US department store giant ramps up digital initiatives
Macy’s shoppers will soon have the best of both worlds: the speed and ease of shopping online and the instant gratification of carrying their purchase out of the store.
The iconic US department store chain has announced the roll-out of ‘mobile checkout’ to all full-line stores nationwide by the end of this year.
The service lets in-store customers scan the items they wish to purchase using the Macy’s app and their mobile phone. They can apply any relevant offers or rewards and pay using a pre-registered credit card directly in the app. Customers need to be connected to Macy’s free wi-fi network to do so.
Store employees verify the purchase, remove security tags and bag the items at special ‘mobile checkout’ counters set up near the exits.
Most in-store merchandise is available for mobile checkout, with the exception of certain product categories, such as fine jewelry, as noted per store.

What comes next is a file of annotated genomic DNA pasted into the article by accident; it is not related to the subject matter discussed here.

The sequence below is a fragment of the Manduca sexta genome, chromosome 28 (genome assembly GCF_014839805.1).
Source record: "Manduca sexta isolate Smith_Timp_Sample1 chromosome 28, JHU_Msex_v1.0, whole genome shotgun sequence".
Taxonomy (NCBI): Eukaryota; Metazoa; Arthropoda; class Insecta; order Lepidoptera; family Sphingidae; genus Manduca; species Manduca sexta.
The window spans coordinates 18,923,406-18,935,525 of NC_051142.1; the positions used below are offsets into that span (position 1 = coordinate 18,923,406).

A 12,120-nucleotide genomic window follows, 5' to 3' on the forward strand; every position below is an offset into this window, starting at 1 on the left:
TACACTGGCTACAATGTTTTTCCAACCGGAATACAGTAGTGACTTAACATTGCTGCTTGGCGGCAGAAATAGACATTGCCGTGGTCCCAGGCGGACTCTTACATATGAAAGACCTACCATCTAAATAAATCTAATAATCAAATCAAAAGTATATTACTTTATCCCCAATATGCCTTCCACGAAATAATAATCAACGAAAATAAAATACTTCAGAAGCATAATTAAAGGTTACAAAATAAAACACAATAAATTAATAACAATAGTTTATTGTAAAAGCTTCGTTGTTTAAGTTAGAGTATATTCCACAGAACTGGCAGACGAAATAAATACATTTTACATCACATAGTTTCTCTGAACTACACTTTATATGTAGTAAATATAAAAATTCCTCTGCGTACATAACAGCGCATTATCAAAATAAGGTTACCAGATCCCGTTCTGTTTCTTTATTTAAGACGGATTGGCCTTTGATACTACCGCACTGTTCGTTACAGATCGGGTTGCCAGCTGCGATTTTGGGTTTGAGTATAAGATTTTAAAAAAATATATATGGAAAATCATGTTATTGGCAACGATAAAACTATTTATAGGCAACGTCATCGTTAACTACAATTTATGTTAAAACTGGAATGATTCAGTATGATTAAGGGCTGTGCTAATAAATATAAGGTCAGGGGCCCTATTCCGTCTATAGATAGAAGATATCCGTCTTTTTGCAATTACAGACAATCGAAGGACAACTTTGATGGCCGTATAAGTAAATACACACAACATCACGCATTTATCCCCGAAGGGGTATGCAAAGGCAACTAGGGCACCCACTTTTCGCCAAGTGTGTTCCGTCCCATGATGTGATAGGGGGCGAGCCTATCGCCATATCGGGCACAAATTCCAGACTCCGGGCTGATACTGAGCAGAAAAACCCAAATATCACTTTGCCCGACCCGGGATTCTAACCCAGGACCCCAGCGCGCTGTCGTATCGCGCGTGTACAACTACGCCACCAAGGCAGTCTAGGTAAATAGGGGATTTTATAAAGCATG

“We are excited to expand our launch of mobile checkout powered by the Macy’s app, providing our customers with the opportunity to self-serve and speed their transactions with us in-store,” said Macy’s chairman and CEO Jeff Gennette, who announced the roll-out at the Shoptalk conference in Las Vegas this week.
“We think of the Macy’s app as a key we hand to our customers, a key that allows them to unlock an enhanced shopping experience – a world of possibilities. With this powerful tool in hand, we give them the opportunity to engage with us on their terms. And we keep adding exciting new features to it based on what they tell us,” he said.
The company’s Bloomingdale’s division will begin testing the mobile checkout feature later this month at its SoHo location in New York City, ahead of future implementation across its stores.
In addition to mobile checkout, Gennette also announced further investments in virtual reality (VR) and augmented reality (AR) in partnership with Marxent.
The retailer plans roll out a VR furniture design service to 60 store locations nationwide by the end of this year, covering Macy’s largest furniture departments.
The service lets customers map out the basic dimensions of their room, select items from Macy’s furniture range and virtually arrange them. Customers can then ‘step into’ the room using VR headsets to test out the space. Macy’s has been piloting the service in three stores already.
The retailer is also rolling out an AR feature in its app, which will allow customers to virtually place Macy’s furniture products in their actual living spaces. The feature will be available to customers next month.